On Tuesday, the Taliban announced a new interim government that will be lead by Mohammad Hasan Akhund, a Taliban member since the 1990s who is on a UN sanctions list and was close to the late founder of the group, Mullah Omar.
Akhund will serve as the acting prime minister, and his deputy will be Abdul Ghani Baradar, a Taliban co-founder who has been the group’s political leader in recent years from its office in Doha. Baradar returned to Afghanistan after Kabul was taken by the Taliban and was expected to have a high position in the government.
Taliban spokesman Zabihullah Mujahid announced dozens of members of the new acting cabinet, which is made up of senior Taliban members. Notable ministers include Sirajuddin Haqqani, who is wanted by the FBI and leads the Haqqani Network, a militant group the US has designated as a “terrorist” organization. Haqqani will serve as acting interior minister. Mohammad Yaqoob, the son of Mullah Omar, was named as acting defense minister.
The fact that the interim government is made up entirely of Taliban members is causing some to question earlier Taliban promises that they would form an “inclusive” government. Mujahid stressed what he announced is just an acting government and said the Taliban will “try to take people from other parts of the country.”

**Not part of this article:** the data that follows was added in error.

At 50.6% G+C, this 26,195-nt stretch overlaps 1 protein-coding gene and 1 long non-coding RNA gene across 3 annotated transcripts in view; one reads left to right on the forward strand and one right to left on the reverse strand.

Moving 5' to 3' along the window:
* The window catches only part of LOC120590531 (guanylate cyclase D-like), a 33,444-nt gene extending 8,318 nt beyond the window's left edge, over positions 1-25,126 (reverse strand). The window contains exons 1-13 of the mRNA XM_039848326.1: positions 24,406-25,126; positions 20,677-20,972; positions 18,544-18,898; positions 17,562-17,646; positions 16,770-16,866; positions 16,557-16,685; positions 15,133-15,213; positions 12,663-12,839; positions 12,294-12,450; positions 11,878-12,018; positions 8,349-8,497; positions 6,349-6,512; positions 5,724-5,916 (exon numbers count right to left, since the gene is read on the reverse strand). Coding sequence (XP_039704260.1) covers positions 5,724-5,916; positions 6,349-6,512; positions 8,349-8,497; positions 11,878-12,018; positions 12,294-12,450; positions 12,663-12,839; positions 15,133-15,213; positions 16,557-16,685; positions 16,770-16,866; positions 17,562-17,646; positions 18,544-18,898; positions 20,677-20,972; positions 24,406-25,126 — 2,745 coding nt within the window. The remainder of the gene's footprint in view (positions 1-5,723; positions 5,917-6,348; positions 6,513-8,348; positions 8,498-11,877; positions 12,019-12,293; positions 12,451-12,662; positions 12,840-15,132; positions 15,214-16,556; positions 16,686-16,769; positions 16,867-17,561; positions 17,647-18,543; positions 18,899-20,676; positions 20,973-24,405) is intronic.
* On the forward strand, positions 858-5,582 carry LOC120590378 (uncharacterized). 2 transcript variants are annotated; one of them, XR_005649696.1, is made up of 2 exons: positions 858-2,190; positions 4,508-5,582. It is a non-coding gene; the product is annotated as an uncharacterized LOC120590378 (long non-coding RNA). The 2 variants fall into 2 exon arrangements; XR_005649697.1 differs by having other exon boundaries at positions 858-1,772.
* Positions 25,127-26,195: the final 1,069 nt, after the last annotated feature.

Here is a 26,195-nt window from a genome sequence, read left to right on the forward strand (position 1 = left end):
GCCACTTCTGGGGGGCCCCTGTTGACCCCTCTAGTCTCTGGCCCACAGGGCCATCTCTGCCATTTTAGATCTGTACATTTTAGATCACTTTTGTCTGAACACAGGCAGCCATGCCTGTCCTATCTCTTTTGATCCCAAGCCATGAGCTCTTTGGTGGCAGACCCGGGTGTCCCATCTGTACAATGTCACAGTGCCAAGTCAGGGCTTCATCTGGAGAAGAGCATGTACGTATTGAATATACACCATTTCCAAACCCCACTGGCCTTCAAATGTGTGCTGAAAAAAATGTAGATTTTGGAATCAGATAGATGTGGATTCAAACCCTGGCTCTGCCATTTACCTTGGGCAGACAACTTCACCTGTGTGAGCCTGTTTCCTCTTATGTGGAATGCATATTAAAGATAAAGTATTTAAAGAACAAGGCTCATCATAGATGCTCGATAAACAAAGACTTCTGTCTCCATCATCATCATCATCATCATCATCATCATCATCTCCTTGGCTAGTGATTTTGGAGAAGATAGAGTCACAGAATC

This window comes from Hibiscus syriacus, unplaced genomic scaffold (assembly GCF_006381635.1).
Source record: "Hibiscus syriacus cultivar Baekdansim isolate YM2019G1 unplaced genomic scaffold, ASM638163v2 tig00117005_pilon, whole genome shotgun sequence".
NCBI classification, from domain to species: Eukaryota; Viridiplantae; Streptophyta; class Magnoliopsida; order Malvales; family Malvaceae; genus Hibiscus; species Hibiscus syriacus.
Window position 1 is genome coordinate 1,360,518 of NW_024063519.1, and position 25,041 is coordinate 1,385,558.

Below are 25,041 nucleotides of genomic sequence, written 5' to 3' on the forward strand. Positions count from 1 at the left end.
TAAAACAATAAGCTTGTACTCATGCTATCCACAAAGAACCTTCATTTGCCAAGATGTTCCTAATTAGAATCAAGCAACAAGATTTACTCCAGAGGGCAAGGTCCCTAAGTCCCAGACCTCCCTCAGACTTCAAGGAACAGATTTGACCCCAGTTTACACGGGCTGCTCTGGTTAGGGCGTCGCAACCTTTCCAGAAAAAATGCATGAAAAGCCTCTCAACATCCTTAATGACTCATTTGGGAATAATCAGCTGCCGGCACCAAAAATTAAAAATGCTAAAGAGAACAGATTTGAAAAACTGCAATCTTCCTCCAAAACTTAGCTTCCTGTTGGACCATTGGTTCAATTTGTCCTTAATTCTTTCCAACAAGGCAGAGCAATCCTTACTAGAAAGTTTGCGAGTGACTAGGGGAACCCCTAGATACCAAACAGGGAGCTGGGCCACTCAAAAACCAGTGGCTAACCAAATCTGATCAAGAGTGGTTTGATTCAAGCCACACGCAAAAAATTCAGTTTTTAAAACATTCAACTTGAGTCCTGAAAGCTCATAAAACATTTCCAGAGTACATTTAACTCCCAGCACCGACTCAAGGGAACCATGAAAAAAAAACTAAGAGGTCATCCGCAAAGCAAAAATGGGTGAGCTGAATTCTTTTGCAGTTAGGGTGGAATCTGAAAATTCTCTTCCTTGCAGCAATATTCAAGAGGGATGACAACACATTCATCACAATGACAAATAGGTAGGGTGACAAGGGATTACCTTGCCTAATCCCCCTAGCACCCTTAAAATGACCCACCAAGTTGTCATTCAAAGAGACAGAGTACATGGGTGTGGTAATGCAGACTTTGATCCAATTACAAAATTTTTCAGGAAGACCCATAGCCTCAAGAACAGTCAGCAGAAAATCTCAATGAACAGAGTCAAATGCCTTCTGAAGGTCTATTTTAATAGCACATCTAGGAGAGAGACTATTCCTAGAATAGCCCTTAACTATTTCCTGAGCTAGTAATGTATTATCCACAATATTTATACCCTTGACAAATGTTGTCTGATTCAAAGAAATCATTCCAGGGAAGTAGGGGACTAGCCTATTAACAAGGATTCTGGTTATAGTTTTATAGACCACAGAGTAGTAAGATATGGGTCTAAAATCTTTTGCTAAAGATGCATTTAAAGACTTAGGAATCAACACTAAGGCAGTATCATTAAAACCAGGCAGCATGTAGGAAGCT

“The Islamic Emirate decided to appoint and announce a caretaker cabinet to carry out the necessary government works,” Mujahid said. In total, he announced 33 government officials and said the remaining posts will be announced after more deliberation.
Mullah Hibatullah Akhundzada, the Taliban’s religious leader, released a statement on the new government that said it will respect the rights of minorities. “The Islamic Emirate will take serious and effective steps towards protecting human rights, the rights of minorities as well as the rights of the underprivileged groups within the framework of the demands of the sacred religion of Islam,” he said.